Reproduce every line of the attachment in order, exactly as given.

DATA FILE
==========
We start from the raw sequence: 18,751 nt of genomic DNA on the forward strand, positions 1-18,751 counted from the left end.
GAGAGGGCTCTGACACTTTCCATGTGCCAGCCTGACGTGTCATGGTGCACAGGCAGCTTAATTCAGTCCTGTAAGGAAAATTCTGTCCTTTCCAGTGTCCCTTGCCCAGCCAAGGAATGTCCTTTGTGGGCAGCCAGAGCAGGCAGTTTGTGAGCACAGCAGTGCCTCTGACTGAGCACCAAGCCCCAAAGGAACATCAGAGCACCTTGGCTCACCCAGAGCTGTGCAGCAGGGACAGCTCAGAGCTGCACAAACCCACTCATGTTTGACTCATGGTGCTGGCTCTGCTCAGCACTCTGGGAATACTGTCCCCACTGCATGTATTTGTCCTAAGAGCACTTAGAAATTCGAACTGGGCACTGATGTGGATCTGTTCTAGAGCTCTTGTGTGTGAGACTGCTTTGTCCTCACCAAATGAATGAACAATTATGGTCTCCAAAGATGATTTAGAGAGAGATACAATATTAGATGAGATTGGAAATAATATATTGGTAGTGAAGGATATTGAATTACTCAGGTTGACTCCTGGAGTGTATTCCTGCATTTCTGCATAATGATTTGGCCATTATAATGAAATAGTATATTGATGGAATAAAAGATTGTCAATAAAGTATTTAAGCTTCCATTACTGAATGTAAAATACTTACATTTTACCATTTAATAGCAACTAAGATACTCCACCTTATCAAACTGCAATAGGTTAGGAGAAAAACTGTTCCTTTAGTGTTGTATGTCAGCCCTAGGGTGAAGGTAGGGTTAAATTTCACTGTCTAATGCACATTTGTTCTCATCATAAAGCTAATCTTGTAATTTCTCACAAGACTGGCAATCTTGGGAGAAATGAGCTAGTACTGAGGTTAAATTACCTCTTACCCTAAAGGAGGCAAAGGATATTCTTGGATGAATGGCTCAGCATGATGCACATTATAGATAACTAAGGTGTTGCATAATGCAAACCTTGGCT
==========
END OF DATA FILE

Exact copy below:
We start from the raw sequence: 18,751 nt of genomic DNA on the forward strand, positions 1-18,751 counted from the left end.
GAGAGGGCTCTGACACTTTCCATGTGCCAGCCTGACGTGTCATGGTGCACAGGCAGCTTAATTCAGTCCTGTAAGGAAAATTCTGTCCTTTCCAGTGTCCCTTGCCCAGCCAAGGAATGTCCTTTGTGGGCAGCCAGAGCAGGCAGTTTGTGAGCACAGCAGTGCCTCTGACTGAGCACCAAGCCCCAAAGGAACATCAGAGCACCTTGGCTCACCCAGAGCTGTGCAGCAGGGACAGCTCAGAGCTGCACAAACCCACTCATGTTTGACTCATGGTGCTGGCTCTGCTCAGCACTCTGGGAATACTGTCCCCACTGCATGTATTTGTCCTAAGAGCACTTAGAAATTCGAACTGGGCACTGATGTGGATCTGTTCTAGAGCTCTTGTGTGTGAGACTGCTTTGTCCTCACCAAATGAATGAACAATTATGGTCTCCAAAGATGATTTAGAGAGAGATACAATATTAGATGAGATTGGAAATAATATATTGGTAGTGAAGGATATTGAATTACTCAGGTTGACTCCTGGAGTGTATTCCTGCATTTCTGCATAATGATTTGGCCATTATAATGAAATAGTATATTGATGGAATAAAAGATTGTCAATAAAGTATTTAAGCTTCCATTACTGAATGTAAAATACTTACATTTTACCATTTAATAGCAACTAAGATACTCCACCTTATCAAACTGCAATAGGTTAGGAGAAAAACTGTTCCTTTAGTGTTGTATGTCAGCCCTAGGGTGAAGGTAGGGTTAAATTTCACTGTCTAATGCACATTTGTTCTCATCATAAAGCTAATCTTGTAATTTCTCACAAGACTGGCAATCTTGGGAGAAATGAGCTAGTACTGAGGTTAAATTACCTCTTACCCTAAAGGAGGCAAAGGATATTCTTGGATGAATGGCTCAGCATGATGCACATTATAGATAACTAAGGTGTTGCATAATGCAAACCTTGGCT